Regardless of the details, if you choose to think of ‘morality’ along consequentialist lines, then the answer to your question is also clearly ‘No!!’. Consequentialist notions of morality make the beneficial and harmful consequences of actions of paramount importance in judging their moral worth. Your feelings about the matter are irrelevant. Although, again, if you are ‘brought up right’, then your feelings ought to be in sync with the dictates of your morality. (The very definition of being ‘brought up right’.) But your primary guide is necessarily the notion of the Greatest Good that your chosen version of a consequentialist morality has deemed morally supreme.

Unfortunately, all consequentialist notions of morality put a strong moral emphasis on knowledge and thinking. You have to learn enough about the workings of the world to both be able to recognize what alternatives for action (or inaction) you have available in any circumstance, and be able to predict with reasonable accuracy the consequences of those alternatives. And, of course, you have to pay attention to your circumstances, and think (hard) about those possible consequences. A consequentialist notion of morality is not for the lazy. And feelings just get in the way of careful attention to detail. But look around you and you will see that when it comes to morality, most people are willfully lazy. They would much rather have someone else do their moral thinking for them. Or they would much rather ‘go with the flow’.

So if you don’t like the consequences-be-damned absoluteness of an Authoritative Rule morality, and you don’t like the effort demanded by a Consequentialist morality, there is an alternative. It’s called ‘Cultural Relativism’. The basic idea here is that what identifies actions as moral or immoral is the subjective opinion of a population. Morality is what a population says it is. If a population thinks that a particular act is moral or immoral, then it is. Of course, you are faced with the problem of figuring out just what the opinion is of the population of you have chosen. And you are faced with the challenge of choosing which population you are going to let set your moral standards. You can go all the way from ‘all human beings’ down to ‘myself alone’. There is no moral principle that will let you decide where on this scale you ‘should’ draw the line. It’s all subjective opinion anyway. Unless you choose to limit the population to yourself alone – what’s called ‘Subjectivist Ethics’ – then your own feelings are almost as irrelevant as with other forms of morality. You are, after all, only one opinion amongst many. Baring Subjectivist Ethics, if you think of ‘morality’ in a Cultural Relativist way, then the answer to your question is equally ‘No!!’ Your primary guide to morality (considered in a Cultural Relativist way), is the opinions (or feelings, if you wish) of your chosen population – assuming you can figure out just what those opinions actually are.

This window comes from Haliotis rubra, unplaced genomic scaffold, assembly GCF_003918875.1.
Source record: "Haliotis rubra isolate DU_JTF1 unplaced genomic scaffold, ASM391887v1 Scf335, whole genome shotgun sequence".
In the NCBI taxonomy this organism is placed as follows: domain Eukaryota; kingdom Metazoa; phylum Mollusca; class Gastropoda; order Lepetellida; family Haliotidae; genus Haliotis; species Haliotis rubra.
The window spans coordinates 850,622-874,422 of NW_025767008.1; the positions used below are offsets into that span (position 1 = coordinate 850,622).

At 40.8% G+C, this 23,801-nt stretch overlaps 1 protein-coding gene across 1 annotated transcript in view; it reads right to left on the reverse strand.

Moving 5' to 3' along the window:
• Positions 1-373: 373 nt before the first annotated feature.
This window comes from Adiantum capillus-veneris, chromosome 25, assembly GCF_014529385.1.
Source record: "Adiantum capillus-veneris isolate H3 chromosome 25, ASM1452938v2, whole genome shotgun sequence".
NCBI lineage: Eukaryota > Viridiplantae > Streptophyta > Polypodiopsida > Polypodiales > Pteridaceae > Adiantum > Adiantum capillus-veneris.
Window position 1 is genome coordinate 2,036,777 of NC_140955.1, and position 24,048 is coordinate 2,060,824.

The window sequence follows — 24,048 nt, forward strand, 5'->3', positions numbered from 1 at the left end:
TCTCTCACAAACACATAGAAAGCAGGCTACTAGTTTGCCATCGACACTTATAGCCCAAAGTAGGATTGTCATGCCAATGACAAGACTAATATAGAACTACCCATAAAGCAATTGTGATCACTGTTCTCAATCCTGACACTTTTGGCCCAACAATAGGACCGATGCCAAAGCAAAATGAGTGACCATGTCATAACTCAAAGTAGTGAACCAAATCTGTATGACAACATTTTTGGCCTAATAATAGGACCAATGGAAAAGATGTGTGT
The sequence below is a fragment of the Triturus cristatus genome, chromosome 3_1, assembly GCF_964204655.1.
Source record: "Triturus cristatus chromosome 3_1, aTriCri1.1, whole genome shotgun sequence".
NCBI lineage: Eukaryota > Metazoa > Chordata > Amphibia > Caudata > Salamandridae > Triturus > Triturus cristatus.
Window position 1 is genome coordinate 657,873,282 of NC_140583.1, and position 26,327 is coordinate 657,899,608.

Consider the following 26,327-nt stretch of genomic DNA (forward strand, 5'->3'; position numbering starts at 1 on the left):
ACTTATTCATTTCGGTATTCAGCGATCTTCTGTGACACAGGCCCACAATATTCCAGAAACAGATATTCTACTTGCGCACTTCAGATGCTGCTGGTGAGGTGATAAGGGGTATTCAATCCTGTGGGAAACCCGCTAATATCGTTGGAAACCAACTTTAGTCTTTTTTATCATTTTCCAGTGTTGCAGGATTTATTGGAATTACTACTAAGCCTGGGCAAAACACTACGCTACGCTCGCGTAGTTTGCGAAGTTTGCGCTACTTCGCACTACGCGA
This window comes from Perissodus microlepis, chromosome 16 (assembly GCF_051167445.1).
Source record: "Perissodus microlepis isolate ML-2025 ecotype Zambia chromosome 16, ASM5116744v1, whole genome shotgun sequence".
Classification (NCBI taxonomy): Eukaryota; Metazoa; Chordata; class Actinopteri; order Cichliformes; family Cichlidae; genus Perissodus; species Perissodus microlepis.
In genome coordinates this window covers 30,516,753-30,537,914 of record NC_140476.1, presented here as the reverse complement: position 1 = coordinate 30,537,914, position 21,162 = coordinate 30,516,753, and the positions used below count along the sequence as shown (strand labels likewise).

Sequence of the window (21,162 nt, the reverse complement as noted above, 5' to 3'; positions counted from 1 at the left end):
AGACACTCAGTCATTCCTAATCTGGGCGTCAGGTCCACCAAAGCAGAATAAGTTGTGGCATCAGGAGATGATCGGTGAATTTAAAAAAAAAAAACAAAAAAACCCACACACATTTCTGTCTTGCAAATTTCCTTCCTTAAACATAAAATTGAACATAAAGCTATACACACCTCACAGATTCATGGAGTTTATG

Only if you limit the relevant population of concern to yourself alone – choose to adopt Subjectivist Ethics – can you argue that your sole guide to morality is your feelings. But just remember, the problem with Subjectivist Ethics, as with all variations of Cultural Relativist Morality, is that you have no basis from which to disagree with anyone whose ‘feelings’ are different from those of your own. Morality comes down to a matter of taste. If I like pistachio ice cream and you don’t, neither opinion can be right or wrong. Any disagreement about what we are to have for dessert will necessarily be resolved on the basis of force of personality or force of arms. No reasoned debate is possible.

So there you have it. The general answer to your question is ‘No!’ Under most conceptions of morality, your feelings are not a proper guide to morality. Only if you choose to adopt Subjectivist Ethics can you argue that your feelings have any relevance.